"Westbrook abides. I don't know about you but I take comfort in that. It's good knowin' he's out there. Westbrook. Takin' 'er easy for all us sinners. Shoosh. I sure hope he makes the finals." - W. Bennett Berry
The Thunder once again rode the dominant play of Russell Westbrook to earn another win over a potential playoff foe, knocking the Lakers out in the 4th quarter.
The Oklahoma City Thunder controlled the Los Angeles Lakers at home, winning by a wide margin in the end, 122-105. In a game that was perhaps overshadowed by the Serge Ibaka disciplinary situation, OKC did not let its ominous cloud deter them from attacking L.A. from the outset. The Thunder jumped on the Lakers early, pushed the pace, withstood the late surge, and held on for the 17 point win.
The Thunder were led once again by Russell Westbrook, who finished with a game-high 37 points, 10 rebounds, 5 assists, 2 steals, and only a single turnover. Westbrook was accompanied by Kevin Durant, who once again struggled with his shot but finished with 26 points, 9 rebounds, 5 assists, 3 steals, and 3 blocks. Of particular note, the Thunder bench played exceptionally well, with three different players finishing in double figures (Kevin Martin, Reggie Jackson, Derek Fisher).
What is your initial reaction to tonight's result?
The Thunder are likely unaccustomed to being the target of public scorn, but such it was today as the NBA decided to go lenient on Serge Ibaka for his flagrant foul on Blake Griffin over the weekend. That outcome is a debate left for another time; for now, we'll just deal with the basketball. If the Thunder were at all rattled however, the team hardly showed it. OKC immediately got into their proper Laker mindset, a strategy that they did not apply as well in their last game against the Lakers.
OKC's formula for attacking LA is pretty simple. The Lakers have nobody on the perimeter who can stay in front of the Thunder's penetrators, so as long as OKC uses that as the basis of their offensive attack, they are in business. On this night, Westbrook attacked from the outset and continued his remarkable HAM-badger run of knowing when to drive, when to pull up, and when to get other players involved. This is Westbrook's shot chart for the game:
That is an excellent cluster of shot attempts - Westbrook knows exactly where he wants to go against the Lakers defense and he got there with little difficulty.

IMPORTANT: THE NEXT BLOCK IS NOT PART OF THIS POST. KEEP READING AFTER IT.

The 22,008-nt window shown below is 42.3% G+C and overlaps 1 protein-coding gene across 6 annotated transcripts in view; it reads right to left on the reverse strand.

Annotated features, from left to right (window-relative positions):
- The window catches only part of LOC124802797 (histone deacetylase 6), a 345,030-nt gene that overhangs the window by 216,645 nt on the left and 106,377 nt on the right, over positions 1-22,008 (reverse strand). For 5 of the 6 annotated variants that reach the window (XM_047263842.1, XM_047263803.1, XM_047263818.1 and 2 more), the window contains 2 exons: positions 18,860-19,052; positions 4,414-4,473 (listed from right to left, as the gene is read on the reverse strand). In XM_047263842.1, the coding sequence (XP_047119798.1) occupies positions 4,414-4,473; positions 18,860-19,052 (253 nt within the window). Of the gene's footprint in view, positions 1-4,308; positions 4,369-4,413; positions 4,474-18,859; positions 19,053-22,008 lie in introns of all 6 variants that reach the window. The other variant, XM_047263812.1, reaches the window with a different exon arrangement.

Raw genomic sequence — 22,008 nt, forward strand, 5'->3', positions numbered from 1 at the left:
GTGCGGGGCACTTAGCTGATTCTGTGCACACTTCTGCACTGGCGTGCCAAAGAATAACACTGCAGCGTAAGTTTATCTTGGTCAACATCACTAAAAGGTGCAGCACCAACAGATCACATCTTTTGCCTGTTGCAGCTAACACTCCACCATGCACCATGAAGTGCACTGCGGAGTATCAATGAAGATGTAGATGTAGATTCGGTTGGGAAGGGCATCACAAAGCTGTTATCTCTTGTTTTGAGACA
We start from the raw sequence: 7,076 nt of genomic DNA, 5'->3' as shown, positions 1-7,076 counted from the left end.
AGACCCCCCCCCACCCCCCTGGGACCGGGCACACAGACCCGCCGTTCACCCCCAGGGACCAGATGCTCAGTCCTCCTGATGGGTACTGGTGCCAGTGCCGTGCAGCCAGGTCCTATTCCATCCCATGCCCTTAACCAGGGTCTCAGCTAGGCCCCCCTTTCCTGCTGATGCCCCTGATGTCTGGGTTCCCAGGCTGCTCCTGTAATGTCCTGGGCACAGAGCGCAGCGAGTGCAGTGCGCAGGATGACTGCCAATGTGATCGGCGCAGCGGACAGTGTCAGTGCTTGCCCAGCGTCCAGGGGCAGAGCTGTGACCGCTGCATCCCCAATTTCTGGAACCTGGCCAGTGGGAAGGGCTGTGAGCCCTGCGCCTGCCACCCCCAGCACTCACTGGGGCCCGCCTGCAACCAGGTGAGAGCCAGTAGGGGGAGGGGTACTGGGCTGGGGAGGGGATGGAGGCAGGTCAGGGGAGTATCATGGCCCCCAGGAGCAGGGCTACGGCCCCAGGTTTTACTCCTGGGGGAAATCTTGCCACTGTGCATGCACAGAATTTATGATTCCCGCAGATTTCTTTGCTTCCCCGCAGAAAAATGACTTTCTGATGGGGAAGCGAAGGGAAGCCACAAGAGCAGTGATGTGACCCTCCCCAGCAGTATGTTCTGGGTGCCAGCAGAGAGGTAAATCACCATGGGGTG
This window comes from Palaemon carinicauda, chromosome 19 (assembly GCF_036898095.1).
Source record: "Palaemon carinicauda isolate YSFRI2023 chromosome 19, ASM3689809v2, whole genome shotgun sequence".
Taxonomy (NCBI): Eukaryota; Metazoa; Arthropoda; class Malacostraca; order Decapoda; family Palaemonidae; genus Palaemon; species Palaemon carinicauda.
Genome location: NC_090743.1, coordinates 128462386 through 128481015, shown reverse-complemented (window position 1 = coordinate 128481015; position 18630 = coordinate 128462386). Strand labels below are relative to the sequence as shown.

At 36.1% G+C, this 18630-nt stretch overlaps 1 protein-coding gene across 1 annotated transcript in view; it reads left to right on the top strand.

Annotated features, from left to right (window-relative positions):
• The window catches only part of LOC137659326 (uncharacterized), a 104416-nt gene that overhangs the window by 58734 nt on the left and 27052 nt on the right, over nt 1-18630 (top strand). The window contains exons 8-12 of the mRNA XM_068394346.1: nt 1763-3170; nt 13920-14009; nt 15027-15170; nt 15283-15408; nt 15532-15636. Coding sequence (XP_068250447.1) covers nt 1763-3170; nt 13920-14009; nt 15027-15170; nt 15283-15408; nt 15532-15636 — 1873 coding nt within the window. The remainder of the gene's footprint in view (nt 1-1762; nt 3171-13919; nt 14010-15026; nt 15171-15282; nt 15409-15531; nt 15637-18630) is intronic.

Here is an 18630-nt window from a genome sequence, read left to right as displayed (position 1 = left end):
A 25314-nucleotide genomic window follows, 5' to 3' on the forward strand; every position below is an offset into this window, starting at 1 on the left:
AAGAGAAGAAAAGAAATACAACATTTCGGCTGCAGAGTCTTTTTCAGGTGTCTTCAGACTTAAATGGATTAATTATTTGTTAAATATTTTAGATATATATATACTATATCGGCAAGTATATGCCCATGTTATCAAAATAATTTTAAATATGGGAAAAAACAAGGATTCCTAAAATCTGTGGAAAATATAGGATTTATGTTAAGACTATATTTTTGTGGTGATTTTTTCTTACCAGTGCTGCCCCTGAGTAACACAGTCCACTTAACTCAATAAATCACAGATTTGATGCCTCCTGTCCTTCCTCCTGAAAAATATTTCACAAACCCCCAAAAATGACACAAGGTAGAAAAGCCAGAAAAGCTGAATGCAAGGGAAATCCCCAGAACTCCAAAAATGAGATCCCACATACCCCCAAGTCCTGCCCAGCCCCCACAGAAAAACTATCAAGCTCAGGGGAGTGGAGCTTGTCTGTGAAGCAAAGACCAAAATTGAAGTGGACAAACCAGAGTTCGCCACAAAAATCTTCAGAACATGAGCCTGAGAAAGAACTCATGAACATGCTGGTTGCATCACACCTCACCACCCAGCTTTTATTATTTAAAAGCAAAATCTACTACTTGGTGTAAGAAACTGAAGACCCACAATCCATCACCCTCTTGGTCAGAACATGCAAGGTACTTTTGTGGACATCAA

What I liked most though was that Westbrook's initiative to attack the middle of the lane, even with Dwight Howard floating around, is that it set the tone for the rest of the team. OKC put 6 different players in double figures, including the aforementioned 3 bench players. Reggie Jackson in particular continues to make great strides in his game because his strength is in driving the ball to the rim. He can continue Westbrook's initiative so that the offensive system does not have to change; they can keep attacking with no break in momentum.
Because of Jackson's play, the Thunder bench had one of its better games, scoring 39 points on the night. While outplaying the Lakers bench is no cause for victory dances, it is still a great accomplishment for an OKC 2nd unit that is still trying to find what it does best on the court. Scott Brooks had to know that he'd have a bench advantage, and he let his players do their job in outplaying the Lakers' 2nd unit and this performance went a long way to sealing the win.
What was, overall, the main reason why the Thunder won?
As we predicted over the summertime when the Lakers were making their offseason acquisitions, even the addition of Steve Nash and Dwight Howard did not address the fundamental issue of why OKC is clearly superior over LA. The key is Russell Westbrook. Kevin Durant does not need to play great or even good (tonight he was mediocre offensively) in order for OKC to win. He essentially just needs to offset whatever Kobe Bryant does. Rather, the reason why the Lakers cannot compete with the Thunder is because they still do not have a single player on their roster who can do anything to stop Westbrook.